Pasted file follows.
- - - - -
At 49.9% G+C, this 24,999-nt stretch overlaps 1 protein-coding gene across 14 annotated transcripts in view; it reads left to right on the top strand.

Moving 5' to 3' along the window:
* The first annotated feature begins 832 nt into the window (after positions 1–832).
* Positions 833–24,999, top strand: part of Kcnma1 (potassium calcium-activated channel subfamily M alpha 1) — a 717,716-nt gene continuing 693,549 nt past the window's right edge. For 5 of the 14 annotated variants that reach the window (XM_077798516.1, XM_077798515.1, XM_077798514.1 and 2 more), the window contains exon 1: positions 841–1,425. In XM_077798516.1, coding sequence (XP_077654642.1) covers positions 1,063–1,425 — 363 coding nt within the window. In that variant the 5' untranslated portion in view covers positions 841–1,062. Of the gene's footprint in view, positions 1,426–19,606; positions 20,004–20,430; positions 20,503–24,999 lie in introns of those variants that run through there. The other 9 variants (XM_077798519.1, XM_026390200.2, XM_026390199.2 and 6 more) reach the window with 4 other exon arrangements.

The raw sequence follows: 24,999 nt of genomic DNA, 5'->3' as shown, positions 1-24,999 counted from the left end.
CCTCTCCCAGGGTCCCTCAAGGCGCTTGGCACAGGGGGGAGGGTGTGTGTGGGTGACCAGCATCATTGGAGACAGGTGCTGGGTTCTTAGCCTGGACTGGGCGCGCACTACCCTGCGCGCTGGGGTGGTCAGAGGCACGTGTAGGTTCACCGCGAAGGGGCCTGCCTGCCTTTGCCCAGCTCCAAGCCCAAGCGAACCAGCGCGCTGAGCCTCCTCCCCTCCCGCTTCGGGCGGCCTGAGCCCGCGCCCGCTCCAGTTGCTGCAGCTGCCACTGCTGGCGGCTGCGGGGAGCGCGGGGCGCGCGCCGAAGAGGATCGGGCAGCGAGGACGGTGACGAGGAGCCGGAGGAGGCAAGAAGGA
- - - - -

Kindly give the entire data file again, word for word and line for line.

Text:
At 49.9% G+C, this 24,999-nt stretch overlaps 1 protein-coding gene across 14 annotated transcripts in view; it reads left to right on the top strand.

Moving 5' to 3' along the window:
* The first annotated feature begins 832 nt into the window (after positions 1–832).
* Positions 833–24,999, top strand: part of Kcnma1 (potassium calcium-activated channel subfamily M alpha 1) — a 717,716-nt gene continuing 693,549 nt past the window's right edge. For 5 of the 14 annotated variants that reach the window (XM_077798516.1, XM_077798515.1, XM_077798514.1 and 2 more), the window contains exon 1: positions 841–1,425. In XM_077798516.1, coding sequence (XP_077654642.1) covers positions 1,063–1,425 — 363 coding nt within the window. In that variant the 5' untranslated portion in view covers positions 841–1,062. Of the gene's footprint in view, positions 1,426–19,606; positions 20,004–20,430; positions 20,503–24,999 lie in introns of those variants that run through there. The other 9 variants (XM_077798519.1, XM_026390200.2, XM_026390199.2 and 6 more) reach the window with 4 other exon arrangements.

The raw sequence follows: 24,999 nt of genomic DNA, 5'->3' as shown, positions 1-24,999 counted from the left end.
CCTCTCCCAGGGTCCCTCAAGGCGCTTGGCACAGGGGGGAGGGTGTGTGTGGGTGACCAGCATCATTGGAGACAGGTGCTGGGTTCTTAGCCTGGACTGGGCGCGCACTACCCTGCGCGCTGGGGTGGTCAGAGGCACGTGTAGGTTCACCGCGAAGGGGCCTGCCTGCCTTTGCCCAGCTCCAAGCCCAAGCGAACCAGCGCGCTGAGCCTCCTCCCCTCCCGCTTCGGGCGGCCTGAGCCCGCGCCCGCTCCAGTTGCTGCAGCTGCCACTGCTGGCGGCTGCGGGGAGCGCGGGGCGCGCGCCGAAGAGGATCGGGCAGCGAGGACGGTGACGAGGAGCCGGAGGAGGCAAGAAGGA